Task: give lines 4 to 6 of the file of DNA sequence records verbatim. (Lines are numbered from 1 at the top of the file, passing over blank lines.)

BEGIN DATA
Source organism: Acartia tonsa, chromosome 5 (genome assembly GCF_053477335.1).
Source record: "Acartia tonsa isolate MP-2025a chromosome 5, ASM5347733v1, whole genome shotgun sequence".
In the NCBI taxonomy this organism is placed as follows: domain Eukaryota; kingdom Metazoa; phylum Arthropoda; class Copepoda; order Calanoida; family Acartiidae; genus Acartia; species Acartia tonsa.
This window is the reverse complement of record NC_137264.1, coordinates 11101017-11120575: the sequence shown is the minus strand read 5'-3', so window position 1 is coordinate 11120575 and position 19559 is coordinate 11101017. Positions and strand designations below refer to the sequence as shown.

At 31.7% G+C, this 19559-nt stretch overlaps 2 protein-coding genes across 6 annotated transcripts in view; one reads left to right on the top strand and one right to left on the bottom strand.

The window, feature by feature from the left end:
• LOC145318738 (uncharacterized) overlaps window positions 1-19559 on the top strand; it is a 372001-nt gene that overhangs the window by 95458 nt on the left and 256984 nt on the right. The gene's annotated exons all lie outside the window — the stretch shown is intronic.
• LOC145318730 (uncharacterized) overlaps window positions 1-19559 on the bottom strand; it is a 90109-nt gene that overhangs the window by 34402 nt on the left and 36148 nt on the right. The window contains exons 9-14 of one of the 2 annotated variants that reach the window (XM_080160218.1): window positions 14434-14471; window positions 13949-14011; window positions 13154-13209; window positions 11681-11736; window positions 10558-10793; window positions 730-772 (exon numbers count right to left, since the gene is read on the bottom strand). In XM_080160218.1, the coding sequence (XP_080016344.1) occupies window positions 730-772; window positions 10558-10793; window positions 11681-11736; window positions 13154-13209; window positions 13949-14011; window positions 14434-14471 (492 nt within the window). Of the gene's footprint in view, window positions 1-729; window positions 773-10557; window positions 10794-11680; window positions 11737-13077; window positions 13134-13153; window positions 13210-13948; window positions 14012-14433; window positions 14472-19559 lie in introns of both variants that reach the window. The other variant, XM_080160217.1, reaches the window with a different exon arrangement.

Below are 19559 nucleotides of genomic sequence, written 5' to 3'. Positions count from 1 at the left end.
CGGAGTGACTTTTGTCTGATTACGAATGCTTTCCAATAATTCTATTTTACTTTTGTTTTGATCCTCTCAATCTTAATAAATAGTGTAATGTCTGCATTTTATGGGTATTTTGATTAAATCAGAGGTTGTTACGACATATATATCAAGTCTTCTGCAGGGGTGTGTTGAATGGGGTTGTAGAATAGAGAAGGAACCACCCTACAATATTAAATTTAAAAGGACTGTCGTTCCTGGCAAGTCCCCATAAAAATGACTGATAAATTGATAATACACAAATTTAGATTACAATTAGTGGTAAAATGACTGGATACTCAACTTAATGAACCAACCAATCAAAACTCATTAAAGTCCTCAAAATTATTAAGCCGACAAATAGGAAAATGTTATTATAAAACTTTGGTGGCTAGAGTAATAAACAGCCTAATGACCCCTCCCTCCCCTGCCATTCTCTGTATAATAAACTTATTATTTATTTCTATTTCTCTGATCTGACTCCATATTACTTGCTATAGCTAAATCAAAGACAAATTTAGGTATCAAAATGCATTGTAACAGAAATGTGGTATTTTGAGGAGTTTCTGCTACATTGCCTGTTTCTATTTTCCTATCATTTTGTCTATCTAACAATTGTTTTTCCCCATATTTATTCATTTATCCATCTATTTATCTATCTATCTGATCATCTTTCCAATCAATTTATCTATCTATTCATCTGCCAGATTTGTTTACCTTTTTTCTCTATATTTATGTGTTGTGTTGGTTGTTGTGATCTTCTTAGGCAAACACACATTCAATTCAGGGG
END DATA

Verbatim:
This window is the reverse complement of record NC_137264.1, coordinates 11101017-11120575: the sequence shown is the minus strand read 5'-3', so window position 1 is coordinate 11120575 and position 19559 is coordinate 11101017. Positions and strand designations below refer to the sequence as shown.

At 31.7% G+C, this 19559-nt stretch overlaps 2 protein-coding genes across 6 annotated transcripts in view; one reads left to right on the top strand and one right to left on the bottom strand.

The window, feature by feature from the left end: